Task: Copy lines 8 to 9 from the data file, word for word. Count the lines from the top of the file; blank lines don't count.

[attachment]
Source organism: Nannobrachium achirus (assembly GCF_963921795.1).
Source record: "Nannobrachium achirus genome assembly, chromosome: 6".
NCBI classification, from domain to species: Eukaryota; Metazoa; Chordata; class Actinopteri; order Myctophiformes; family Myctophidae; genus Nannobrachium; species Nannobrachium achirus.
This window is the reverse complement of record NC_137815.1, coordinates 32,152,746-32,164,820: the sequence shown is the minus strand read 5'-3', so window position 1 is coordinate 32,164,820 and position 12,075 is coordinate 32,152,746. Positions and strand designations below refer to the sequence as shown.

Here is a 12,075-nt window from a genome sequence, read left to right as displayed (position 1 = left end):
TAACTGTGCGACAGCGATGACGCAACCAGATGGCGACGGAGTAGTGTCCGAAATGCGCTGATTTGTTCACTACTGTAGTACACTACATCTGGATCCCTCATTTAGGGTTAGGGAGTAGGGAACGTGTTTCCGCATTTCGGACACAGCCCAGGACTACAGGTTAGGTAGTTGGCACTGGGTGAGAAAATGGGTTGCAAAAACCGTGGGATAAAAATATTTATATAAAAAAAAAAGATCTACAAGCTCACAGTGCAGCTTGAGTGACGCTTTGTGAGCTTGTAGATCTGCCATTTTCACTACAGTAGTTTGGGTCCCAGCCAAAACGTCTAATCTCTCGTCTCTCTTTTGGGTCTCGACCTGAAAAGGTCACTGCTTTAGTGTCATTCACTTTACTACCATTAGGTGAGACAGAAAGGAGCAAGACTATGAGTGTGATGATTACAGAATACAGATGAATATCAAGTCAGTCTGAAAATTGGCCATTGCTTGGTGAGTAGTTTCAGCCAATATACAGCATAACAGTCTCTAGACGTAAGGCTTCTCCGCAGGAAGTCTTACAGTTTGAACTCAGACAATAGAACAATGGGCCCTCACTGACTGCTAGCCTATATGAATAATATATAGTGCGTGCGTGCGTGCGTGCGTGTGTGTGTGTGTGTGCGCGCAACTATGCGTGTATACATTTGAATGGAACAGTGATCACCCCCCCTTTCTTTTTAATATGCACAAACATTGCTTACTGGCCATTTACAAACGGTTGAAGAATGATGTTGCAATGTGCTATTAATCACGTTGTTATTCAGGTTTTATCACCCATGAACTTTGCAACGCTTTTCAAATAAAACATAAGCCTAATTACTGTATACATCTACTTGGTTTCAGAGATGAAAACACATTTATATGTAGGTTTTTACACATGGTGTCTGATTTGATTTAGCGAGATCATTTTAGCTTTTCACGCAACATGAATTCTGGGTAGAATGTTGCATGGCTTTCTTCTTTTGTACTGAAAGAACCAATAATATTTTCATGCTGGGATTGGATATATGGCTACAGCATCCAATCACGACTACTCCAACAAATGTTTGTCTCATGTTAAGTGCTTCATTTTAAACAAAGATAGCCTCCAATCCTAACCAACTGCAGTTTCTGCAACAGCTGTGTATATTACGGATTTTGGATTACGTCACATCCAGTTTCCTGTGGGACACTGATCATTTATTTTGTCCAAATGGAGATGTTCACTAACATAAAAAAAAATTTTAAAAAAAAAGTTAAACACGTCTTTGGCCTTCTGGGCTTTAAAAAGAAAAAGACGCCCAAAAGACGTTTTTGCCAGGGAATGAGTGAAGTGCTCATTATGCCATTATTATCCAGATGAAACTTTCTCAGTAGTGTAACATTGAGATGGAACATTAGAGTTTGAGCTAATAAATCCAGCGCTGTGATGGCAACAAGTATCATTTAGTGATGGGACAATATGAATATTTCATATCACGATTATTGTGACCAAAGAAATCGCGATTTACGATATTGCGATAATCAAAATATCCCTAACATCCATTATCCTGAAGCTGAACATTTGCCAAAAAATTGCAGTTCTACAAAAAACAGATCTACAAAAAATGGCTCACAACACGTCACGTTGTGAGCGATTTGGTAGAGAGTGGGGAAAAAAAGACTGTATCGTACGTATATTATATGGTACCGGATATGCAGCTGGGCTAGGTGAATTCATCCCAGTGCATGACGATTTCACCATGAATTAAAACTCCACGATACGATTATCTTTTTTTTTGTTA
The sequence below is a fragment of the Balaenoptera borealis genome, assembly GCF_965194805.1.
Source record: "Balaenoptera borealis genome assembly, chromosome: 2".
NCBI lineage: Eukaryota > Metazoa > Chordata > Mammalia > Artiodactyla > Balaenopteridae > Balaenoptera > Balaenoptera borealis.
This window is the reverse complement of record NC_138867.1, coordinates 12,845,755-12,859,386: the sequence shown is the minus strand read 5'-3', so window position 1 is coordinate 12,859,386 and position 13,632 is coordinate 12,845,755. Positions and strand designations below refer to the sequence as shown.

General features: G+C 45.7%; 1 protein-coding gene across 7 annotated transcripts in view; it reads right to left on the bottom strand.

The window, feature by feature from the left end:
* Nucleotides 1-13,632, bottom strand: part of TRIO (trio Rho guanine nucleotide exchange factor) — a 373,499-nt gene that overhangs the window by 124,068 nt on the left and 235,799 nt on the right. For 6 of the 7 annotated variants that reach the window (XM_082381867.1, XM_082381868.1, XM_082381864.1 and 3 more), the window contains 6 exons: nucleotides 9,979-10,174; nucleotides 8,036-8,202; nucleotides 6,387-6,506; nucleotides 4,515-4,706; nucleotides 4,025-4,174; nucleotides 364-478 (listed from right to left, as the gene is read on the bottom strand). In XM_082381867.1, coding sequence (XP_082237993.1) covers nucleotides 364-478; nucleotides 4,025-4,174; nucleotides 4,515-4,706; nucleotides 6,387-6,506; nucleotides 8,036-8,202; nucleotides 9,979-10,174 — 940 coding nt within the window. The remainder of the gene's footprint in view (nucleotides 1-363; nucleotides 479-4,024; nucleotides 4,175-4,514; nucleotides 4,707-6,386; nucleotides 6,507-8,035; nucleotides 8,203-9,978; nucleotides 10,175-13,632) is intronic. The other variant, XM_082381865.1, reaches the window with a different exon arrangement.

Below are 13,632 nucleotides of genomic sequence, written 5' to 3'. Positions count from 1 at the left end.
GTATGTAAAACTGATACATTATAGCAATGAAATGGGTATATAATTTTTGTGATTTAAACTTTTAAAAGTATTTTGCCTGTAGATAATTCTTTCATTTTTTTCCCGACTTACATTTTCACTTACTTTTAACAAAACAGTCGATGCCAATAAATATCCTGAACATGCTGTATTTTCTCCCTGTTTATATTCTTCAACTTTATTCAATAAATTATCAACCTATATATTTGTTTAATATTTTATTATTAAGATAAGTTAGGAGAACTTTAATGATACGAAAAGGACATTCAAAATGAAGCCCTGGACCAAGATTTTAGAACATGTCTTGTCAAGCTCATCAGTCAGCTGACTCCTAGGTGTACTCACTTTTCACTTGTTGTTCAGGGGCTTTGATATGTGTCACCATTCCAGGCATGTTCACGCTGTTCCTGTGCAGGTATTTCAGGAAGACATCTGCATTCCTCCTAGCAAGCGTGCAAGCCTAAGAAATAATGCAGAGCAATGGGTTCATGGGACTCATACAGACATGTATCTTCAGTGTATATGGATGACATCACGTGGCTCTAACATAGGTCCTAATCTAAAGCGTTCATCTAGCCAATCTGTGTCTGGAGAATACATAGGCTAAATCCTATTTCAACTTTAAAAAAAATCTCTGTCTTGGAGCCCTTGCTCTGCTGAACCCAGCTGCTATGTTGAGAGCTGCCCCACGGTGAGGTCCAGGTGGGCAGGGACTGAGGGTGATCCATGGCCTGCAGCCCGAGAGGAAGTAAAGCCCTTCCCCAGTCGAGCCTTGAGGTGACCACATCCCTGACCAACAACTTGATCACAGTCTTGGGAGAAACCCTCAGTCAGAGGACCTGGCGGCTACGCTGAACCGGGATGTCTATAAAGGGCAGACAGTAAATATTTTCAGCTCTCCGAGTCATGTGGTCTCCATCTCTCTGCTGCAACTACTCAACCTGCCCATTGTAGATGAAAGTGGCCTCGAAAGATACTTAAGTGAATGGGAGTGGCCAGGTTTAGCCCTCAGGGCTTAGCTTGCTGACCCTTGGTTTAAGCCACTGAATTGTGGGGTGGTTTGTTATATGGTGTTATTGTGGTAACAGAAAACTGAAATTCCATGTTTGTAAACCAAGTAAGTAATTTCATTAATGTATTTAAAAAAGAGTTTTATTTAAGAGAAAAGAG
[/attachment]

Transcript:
Source record: "Balaenoptera borealis genome assembly, chromosome: 2".
NCBI lineage: Eukaryota > Metazoa > Chordata > Mammalia > Artiodactyla > Balaenopteridae > Balaenoptera > Balaenoptera borealis.